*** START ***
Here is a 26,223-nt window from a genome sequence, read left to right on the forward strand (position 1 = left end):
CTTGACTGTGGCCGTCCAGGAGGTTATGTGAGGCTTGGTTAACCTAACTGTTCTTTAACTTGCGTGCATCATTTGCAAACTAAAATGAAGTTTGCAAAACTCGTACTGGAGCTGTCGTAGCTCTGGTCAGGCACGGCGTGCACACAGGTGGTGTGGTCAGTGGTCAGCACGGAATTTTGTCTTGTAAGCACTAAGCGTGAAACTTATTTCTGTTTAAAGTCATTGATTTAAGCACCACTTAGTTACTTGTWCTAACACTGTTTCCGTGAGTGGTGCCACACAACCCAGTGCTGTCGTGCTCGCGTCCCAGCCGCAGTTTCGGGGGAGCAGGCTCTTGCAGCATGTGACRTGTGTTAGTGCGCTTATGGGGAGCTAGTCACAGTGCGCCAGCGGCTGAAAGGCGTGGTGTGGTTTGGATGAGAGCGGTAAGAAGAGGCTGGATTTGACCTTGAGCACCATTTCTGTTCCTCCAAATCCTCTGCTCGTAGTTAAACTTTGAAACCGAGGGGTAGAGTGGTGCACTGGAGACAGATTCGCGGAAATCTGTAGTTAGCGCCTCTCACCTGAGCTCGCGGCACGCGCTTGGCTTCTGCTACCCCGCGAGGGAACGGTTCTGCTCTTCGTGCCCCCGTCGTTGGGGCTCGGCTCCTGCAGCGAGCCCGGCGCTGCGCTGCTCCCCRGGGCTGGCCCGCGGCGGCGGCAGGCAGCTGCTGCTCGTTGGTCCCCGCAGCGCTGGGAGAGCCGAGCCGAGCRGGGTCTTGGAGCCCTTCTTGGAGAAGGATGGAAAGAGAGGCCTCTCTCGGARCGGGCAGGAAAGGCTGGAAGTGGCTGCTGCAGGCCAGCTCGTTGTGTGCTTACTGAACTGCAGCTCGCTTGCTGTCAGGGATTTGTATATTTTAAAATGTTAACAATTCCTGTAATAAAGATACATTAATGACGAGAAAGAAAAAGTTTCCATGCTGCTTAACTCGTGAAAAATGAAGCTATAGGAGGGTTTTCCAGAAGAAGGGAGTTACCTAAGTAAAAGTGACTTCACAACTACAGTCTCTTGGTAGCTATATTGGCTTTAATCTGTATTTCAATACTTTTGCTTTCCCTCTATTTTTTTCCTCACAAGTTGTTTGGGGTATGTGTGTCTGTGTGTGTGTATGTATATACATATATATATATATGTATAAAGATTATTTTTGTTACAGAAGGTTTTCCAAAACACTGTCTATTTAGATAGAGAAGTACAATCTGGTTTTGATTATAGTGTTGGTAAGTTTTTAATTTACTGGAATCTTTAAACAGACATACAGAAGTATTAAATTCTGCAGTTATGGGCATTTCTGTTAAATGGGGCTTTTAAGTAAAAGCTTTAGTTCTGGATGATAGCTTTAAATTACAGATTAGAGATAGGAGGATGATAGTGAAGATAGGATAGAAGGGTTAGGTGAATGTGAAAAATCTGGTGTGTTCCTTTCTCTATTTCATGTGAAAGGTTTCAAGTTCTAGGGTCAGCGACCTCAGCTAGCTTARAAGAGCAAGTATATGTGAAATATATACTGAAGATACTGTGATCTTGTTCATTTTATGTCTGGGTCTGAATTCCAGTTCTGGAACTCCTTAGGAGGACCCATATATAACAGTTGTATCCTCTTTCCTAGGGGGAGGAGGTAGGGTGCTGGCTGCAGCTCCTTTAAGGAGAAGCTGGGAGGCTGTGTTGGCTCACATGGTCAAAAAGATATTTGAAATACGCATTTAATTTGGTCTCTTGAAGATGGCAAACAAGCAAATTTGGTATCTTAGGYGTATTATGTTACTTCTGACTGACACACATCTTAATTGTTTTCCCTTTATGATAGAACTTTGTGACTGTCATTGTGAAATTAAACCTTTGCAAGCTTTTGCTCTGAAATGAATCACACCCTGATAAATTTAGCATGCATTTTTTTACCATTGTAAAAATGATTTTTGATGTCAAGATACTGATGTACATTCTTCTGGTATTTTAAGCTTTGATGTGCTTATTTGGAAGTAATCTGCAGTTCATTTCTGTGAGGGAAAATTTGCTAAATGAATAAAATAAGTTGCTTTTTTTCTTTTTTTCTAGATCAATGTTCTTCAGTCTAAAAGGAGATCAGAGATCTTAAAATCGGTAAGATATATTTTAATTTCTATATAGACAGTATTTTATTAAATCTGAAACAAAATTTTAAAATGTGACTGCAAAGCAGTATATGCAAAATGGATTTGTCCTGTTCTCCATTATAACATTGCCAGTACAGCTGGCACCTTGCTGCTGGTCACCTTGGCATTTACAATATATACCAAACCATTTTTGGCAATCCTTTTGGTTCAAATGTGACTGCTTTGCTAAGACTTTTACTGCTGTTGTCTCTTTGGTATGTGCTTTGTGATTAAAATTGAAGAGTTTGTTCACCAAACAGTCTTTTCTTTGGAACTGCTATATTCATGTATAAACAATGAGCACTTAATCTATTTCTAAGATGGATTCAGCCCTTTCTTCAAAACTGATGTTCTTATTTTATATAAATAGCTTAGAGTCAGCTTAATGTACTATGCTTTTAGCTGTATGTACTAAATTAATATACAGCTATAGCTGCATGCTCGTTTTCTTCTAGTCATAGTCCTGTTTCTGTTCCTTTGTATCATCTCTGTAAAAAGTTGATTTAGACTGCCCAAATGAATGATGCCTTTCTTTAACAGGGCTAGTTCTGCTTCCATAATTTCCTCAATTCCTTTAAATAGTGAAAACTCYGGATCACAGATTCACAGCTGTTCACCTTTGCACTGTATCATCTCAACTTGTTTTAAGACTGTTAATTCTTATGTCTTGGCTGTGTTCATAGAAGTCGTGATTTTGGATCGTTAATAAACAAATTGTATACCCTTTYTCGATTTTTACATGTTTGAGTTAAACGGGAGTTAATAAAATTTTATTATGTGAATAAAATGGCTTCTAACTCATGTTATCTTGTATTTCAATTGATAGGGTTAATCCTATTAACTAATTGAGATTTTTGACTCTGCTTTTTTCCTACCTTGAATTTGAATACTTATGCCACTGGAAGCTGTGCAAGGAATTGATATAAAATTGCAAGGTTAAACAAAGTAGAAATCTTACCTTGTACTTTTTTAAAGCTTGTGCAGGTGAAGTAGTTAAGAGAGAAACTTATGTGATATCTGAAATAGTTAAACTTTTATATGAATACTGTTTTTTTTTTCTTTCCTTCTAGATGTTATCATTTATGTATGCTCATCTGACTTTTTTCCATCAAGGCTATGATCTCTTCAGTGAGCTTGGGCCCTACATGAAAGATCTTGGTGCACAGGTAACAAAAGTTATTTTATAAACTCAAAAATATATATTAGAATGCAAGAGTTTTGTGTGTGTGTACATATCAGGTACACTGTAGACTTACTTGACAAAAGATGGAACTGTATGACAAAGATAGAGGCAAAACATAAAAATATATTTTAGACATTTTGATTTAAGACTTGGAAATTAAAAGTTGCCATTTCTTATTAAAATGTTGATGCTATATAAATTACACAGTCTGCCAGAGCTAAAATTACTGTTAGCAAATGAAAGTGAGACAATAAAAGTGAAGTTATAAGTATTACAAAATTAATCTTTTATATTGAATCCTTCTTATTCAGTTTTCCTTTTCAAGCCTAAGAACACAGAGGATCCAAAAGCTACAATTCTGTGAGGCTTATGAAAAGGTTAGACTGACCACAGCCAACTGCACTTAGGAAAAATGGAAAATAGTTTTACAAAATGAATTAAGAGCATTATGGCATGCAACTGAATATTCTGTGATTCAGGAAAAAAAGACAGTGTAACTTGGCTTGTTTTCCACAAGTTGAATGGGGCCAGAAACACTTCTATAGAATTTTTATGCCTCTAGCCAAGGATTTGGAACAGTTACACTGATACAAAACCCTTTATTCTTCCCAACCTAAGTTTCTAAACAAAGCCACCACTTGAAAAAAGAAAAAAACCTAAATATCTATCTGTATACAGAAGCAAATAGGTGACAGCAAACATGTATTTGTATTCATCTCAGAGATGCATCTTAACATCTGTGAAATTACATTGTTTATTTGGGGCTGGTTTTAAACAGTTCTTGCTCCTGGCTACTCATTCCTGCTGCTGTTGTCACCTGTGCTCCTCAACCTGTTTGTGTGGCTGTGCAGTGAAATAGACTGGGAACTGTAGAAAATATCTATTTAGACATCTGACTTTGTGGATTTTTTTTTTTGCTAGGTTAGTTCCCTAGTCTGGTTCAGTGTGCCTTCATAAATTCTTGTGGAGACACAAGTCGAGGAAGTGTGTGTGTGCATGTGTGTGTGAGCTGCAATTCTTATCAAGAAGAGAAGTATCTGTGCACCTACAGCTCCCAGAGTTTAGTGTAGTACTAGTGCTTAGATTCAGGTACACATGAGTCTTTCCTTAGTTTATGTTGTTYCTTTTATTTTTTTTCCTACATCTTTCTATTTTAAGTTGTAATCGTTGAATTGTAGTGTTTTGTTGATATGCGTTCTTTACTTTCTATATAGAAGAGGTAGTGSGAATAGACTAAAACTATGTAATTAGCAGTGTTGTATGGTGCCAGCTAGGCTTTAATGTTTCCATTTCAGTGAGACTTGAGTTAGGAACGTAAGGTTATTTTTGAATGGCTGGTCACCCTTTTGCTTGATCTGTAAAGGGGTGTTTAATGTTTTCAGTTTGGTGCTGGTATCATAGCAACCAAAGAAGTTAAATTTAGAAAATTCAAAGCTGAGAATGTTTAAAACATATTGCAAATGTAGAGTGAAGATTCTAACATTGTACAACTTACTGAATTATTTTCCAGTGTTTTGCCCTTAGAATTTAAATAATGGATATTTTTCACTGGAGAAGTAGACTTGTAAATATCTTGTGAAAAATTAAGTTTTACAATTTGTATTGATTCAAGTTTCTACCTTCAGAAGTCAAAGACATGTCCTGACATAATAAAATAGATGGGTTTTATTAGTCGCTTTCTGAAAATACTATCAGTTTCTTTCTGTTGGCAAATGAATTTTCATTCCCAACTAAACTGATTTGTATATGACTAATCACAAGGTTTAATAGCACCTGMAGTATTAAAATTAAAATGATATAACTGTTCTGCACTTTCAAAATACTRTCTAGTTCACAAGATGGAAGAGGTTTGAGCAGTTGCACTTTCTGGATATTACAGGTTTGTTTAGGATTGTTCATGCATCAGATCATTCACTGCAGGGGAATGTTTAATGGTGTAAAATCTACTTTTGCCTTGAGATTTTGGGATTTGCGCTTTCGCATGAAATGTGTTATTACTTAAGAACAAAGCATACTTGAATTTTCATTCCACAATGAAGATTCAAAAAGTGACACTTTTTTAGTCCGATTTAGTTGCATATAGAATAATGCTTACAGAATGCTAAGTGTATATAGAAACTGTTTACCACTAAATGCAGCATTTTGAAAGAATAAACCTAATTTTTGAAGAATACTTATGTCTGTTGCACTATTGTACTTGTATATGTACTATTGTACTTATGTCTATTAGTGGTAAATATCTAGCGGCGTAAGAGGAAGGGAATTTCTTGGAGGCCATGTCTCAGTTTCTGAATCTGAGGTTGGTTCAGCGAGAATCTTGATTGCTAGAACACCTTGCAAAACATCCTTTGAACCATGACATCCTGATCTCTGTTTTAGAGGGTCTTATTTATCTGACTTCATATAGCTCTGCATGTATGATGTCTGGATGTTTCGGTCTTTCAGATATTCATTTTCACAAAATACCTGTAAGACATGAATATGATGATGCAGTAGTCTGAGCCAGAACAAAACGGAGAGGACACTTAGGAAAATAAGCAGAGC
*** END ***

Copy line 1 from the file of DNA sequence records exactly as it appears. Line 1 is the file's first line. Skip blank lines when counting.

Here is a 26,223-nt window from a genome sequence, read left to right on the forward strand (position 1 = left end):